© 2007 Ian
© 2007 Ian C. Bloom
Diamonds Are Forever
a film by Guy Hamilton released through United Artists in 1971
Always looking for a safe bet, as all good businessmen should do, Hollywood executives love sequels. Suits with no artistic pretensions are more than happy to continue cranking out sequels to appease the money men in New York and the restless shareholders keen to seize upon the next mega-merger.† Accordingly, many critics refuse to take sequels seriously.† They launch into tiring comparisons to the original film.† What they always fail to see is that an individual film, no matter how many Roman numerals are attached to it, is an entity unto itself, and can be judged accordingly.† While certain allowances have to be made for character development addressed in previous films, a sequel rises or falls on its own.
††††††††† Once in a while a franchise really takes flight, where instead of the studio manufacturing a hit, the public does it for them.† And the critics join the fun.† This happened with the James Bond series, launched in 1962.† The character of secret agent 007 became inexorably linked with the dashing Scotsman Sean Connery.† For a variety of reasons, some valid, when he took a hiatus from the series, leaving the Bond producers with an untested Australian named George Lazenby, critics voiced apathetic disapproval.† When Connery returned in 1971, starring in Diamonds Are Forever, paens were heralded throughout the press.† The film was little seen as an entity unto itself (even though the producers took pains to distance it from the emotional malestrom that was On Her Majesty's Secret Service).† Connery was not the same as he had been in the mid-'60s.† Gone was the vigor and bitter zest beloved in films previous; the new Connery was a listess talkerófunny, but unthreatening.† The critics never gave the film a fair shake.† A reassessment is due.†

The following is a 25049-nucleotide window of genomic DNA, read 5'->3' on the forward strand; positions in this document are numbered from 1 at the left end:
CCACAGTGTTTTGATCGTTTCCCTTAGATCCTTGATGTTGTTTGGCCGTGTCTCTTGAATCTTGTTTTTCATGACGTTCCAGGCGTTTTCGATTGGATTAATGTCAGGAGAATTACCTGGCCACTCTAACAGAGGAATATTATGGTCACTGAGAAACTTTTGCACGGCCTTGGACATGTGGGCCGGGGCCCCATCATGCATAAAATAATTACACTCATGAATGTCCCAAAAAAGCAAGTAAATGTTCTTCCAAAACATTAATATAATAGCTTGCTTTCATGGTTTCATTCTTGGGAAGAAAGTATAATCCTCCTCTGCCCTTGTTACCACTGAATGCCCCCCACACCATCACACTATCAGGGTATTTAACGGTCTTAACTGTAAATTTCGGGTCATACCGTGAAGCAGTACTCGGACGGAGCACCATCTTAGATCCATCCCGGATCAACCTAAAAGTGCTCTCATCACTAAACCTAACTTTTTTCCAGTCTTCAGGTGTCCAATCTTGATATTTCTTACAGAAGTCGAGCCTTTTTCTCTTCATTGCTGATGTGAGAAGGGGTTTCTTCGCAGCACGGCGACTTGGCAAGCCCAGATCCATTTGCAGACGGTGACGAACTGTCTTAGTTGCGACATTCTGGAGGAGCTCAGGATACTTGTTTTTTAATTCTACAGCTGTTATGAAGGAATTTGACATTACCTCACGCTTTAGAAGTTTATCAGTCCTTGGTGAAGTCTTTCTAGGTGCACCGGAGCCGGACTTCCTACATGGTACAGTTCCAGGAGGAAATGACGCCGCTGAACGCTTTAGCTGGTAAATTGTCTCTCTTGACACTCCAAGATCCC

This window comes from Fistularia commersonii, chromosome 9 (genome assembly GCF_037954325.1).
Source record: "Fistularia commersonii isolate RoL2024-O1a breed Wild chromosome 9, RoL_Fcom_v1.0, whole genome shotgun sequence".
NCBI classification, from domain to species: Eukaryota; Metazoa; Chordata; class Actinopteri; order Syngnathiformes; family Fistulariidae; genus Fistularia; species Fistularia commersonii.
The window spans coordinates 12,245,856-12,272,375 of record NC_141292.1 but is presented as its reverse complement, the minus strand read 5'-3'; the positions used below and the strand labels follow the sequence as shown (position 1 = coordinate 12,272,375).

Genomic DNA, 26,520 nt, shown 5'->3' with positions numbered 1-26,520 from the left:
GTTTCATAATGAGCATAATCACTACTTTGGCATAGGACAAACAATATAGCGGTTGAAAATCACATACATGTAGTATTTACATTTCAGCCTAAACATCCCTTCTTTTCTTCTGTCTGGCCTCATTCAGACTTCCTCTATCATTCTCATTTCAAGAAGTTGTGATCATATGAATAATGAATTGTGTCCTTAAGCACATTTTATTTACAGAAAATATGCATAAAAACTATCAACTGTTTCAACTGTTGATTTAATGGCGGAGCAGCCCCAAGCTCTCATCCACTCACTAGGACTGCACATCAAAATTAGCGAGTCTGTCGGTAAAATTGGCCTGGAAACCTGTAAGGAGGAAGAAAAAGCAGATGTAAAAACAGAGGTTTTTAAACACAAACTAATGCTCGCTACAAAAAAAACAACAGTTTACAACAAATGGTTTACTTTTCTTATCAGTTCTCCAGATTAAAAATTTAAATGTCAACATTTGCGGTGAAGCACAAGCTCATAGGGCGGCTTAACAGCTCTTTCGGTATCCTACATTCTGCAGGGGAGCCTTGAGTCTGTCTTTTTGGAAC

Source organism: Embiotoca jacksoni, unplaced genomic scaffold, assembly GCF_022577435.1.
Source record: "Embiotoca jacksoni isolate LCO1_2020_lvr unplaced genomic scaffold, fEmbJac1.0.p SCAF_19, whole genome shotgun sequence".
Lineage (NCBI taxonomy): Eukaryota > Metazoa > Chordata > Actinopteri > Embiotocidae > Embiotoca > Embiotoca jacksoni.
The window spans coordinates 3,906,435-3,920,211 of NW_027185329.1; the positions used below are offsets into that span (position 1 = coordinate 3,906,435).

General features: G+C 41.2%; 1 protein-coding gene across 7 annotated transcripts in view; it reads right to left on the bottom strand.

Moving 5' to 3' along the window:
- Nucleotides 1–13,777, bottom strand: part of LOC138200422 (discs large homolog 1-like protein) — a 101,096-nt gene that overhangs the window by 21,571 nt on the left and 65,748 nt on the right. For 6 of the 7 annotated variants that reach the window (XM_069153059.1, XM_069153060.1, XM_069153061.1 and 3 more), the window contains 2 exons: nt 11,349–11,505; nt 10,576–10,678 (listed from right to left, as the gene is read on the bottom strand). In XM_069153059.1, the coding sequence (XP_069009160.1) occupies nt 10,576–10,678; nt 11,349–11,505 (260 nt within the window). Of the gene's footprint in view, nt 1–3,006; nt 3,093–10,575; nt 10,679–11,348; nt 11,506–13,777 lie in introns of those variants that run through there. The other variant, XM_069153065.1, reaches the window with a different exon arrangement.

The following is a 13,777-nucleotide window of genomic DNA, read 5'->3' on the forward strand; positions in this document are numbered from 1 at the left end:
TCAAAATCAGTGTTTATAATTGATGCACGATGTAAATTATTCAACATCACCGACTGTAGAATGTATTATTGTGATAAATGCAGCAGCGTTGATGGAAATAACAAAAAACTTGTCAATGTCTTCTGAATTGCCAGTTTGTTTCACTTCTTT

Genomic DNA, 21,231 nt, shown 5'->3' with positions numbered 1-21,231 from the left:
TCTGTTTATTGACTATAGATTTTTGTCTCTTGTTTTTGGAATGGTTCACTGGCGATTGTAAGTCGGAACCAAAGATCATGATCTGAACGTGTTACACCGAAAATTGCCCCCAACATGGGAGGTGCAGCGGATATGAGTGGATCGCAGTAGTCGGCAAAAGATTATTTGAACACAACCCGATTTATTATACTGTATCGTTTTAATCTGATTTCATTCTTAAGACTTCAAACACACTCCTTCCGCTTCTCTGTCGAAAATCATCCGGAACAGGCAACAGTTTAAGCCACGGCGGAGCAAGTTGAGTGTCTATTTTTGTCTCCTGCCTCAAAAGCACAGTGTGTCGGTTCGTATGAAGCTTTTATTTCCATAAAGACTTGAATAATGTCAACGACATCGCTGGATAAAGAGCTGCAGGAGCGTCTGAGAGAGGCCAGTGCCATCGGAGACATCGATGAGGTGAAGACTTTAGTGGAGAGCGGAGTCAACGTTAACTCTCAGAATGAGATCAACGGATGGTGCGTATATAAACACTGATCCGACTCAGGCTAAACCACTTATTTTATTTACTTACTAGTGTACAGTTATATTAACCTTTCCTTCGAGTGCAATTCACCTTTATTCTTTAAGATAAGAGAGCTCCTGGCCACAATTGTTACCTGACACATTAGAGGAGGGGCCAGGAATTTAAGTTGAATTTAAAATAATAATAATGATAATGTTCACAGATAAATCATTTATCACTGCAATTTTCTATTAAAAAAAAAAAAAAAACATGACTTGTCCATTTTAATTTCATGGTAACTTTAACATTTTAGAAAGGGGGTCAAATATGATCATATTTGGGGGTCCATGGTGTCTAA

††††††††† In the movie, James Bond is ordered to uncover a diamond smuggling ring that could prove devastating to the United Kingdom's financial interests in South Africa.† The trail leads to the Netherlands, and then the United States.† Posing as a smuggler, he enters into an alliance with jaded love machine Tiffany Case.† Before long, recurring super-fiend Ernst Stavro Blofeld is discovered hoarding the diamonds to complete a space-based weapon system to hold the earth ransom.† No troubleóBond conquers all.
††††††††† The storyline is a thicket of twisted brush, and all we've got is a dull machete. The character of Plenty O'Toole is a waste.† As a vapid sex-and-money-hungry floosy, she contributes nothing but a few cheap jokes and, while needlessly serving as a sacrificial lamb, derails the plot and leaves the audience scratching its collective head.† Blofeld demonstrates none of the menace necessary to accept his absurd plan without the greatest suspension of disbelief.† The validity of a smuggling payoff is questioned, then forgotten.† Bond retrieves the diamonds from the body of a corpse, which is never explained. The killers, Wint and Kidd, infiltrate the pipeline, and are welcomed by a smuggler who never met them before.† The list of contradictions and befuddled plot twists is hopelessly long.†
††††††††† The character of Tiffany Case, initially brassy and world-weary, soon degenerates into a hopeless, burdensome appendage to a serpentine plot.† Felix Leiter, Bond's erstwhile heroic ally, is a bumbling snoop, and the villain dresses in drag.† But is the film an unsalvageable mess?††